Design, Kihada, Lifestyle, Products
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By now, you’ve probably heard of this new phenomenon – 3D printing. You may even have already purchased – or even designed – an item created by a 3D printer. Thanks to sites like Shapeways, Sculpteo, and Thingiverse, designing and producing an object using 3D printing technologies is truly as easy as 1-2-3. The question is: how will this explosion of design potential and manufacturing processes impact our creativity and how we create?
A few examples of products and designs for 3D printing.
3D printing, or additive manufacturing, sure has come a long way from its beginnings. As early as the mid-1980’s, Chuck Hull had invented and patented stereolithography (solid imaging) and founded 3D Systems, Inc. His vision, shared by many, of turning digital files into physical objects, has finally become a reality, soon to be as simple and commonplace as camera phones. Today, anyone anywhere can employ additive manufacturing – and here’s how:
1. Take a 3D digital file, created yourself through computer-aided design (CAD) software or downloaded from sites like Shapeways. You’ll know it’s the right kind of file by the .stl ending (for “Standard Tessellation Language” or “stereolithography”). The software will divide the design into digital layers and translate it into a language of three-dimensional polygons that 3D printers understand.
2. Send the file to a 3D printer, which will then “print” the design layer by layer of approximately 100 micrometers each, using your choice of materials. Hence the term “additive manufacturing”: while typical subtractive manufacturing constructs objects by cutting a desired shape from raw materials, 3D printing builds objects by adding material in layers.
3. Enjoy the 3D rendition of your design, customized exactly to your specifications and ready for use, sale, display, or any other desired purpose.
With its enormity of possibilities for customization and creativity, 3D printing stands to revolutionize the entire dynamic of consumer culture. Even the most passive consumer can become an active creator, designing and producing unique objects at costs competitive with basic retail prices. This new technology can essentially operate as small, cost-effective production runs for engineers, artists, designers, and the like who want to sell their ideas without the risks attached to inventory management and finding a viable market. Creators can design a new product and produce it on demand, so regardless of whether ten people or ten thousand people buy it, they stand to lose nothing.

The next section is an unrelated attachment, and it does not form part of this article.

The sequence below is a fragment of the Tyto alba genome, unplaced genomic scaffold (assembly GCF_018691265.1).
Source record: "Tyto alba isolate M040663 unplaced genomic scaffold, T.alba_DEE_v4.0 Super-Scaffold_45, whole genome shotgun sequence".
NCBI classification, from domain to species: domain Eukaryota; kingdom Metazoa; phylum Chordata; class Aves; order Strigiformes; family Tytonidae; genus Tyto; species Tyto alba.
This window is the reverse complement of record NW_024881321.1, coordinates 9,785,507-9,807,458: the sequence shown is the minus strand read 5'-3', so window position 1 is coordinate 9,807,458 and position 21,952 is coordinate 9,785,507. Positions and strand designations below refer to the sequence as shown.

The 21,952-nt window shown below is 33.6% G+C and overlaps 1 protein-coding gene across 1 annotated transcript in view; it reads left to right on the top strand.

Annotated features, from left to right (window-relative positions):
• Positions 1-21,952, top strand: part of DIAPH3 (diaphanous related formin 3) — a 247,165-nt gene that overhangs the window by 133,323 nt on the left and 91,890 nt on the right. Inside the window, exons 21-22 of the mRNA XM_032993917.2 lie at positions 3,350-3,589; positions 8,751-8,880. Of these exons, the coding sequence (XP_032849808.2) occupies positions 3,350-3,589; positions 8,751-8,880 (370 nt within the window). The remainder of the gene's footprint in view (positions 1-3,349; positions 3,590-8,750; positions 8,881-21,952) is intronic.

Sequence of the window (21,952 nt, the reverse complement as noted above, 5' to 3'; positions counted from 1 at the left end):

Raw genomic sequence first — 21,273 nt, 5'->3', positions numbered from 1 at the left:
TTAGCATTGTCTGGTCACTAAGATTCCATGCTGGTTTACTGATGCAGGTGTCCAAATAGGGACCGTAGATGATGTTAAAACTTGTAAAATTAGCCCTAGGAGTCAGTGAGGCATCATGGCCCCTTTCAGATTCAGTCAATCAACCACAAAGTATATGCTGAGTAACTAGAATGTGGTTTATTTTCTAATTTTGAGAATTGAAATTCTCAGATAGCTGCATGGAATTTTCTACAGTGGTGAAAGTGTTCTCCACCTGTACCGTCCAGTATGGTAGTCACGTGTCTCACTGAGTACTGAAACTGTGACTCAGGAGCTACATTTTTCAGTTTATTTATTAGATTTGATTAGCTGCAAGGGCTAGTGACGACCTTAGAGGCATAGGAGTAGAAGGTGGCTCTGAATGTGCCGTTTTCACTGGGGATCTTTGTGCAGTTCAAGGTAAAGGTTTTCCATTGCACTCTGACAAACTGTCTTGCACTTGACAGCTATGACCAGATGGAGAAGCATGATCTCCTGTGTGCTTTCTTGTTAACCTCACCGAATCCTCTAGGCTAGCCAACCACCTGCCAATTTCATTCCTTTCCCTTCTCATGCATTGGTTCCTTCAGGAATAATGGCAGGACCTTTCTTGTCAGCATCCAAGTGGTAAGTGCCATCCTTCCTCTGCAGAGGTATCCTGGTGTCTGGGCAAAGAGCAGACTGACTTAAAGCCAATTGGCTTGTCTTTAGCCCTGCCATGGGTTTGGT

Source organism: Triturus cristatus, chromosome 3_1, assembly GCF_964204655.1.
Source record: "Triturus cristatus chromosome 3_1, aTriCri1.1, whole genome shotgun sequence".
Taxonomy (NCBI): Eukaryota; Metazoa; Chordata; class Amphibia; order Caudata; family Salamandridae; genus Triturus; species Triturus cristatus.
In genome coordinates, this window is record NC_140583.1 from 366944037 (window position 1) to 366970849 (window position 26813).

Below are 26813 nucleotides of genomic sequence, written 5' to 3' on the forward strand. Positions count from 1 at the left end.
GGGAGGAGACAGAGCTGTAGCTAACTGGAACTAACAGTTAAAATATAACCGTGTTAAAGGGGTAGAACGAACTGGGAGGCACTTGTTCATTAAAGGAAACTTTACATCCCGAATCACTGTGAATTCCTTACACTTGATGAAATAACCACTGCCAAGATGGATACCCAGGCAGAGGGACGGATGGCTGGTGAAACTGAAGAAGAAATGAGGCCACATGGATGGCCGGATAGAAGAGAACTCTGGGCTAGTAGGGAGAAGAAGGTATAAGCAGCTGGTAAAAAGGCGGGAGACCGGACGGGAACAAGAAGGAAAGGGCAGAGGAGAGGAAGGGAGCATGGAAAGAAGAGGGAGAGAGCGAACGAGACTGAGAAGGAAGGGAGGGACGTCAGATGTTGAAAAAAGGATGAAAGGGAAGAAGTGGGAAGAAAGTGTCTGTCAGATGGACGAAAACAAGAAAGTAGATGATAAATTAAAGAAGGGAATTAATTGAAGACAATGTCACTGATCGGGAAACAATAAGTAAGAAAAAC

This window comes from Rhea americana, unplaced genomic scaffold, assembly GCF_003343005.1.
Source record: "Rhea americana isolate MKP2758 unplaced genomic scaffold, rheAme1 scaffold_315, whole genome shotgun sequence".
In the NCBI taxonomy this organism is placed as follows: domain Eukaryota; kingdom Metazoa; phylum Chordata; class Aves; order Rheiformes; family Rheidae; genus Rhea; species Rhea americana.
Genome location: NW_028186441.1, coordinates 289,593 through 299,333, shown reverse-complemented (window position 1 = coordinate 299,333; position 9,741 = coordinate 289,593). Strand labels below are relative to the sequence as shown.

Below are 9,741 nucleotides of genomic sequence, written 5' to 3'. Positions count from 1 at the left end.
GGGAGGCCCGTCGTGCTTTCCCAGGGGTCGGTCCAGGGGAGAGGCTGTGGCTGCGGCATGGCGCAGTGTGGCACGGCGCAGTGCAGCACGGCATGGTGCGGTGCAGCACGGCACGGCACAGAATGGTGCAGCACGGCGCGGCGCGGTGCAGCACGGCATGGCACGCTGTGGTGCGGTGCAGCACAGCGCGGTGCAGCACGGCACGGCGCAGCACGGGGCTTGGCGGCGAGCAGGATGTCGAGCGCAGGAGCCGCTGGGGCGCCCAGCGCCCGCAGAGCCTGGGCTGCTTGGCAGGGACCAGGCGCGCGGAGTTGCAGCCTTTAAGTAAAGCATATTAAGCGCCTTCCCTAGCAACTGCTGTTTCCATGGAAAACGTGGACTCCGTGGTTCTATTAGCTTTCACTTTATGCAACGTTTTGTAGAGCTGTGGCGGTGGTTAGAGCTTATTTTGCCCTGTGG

So what does this mean for companies with distinctive brands and designs that rely on a creative niche, or on patents and copyrights? How can they prevent unauthorized reproduction of their products and maintain a claim to originality if consumers can simply reprint their wares? As it stands, there are no legal precedents or case laws that address this yet, since the technology is still so new. However, the opportunity to use, experiment with, alter, and improve upon ideas could mean great leaps towards general scientific and technological progress. This is the concept embraced by the open source movement. If we are free to create and recreate, working towards a “better” product, we are much more likely to break ground in areas such as medicine, engineering, environmental sustainability, science, and much more. For instance, forays have already been made into the task of replacing essential parts of the Great Barrier Reef that would otherwise take thousands of years to rebuild naturally. Scientists are also experimenting with the possibility of creating structures out of living cells so that patients requiring transplants could have the heart, lung, kidney, or other organs created for them in the hospital using the exact genetic makeup they need to limit – if not eradicate entirely – the risk of rejection.
Screenshots of sites devoted to the 3D printing community.
So in short, 3D printing is the next great enabler of creativity and innovation – the tools and technology that increase even the average Joe’s chances of affecting enormous change. As Joseph Flaherty of Wired.com explains, 3D printing has inspired a community of eternal innovation in which individuals can finally unleash their pent-up creativity. And we here at Kihada Kreative have certainly witnessed the distance a little creativity can go!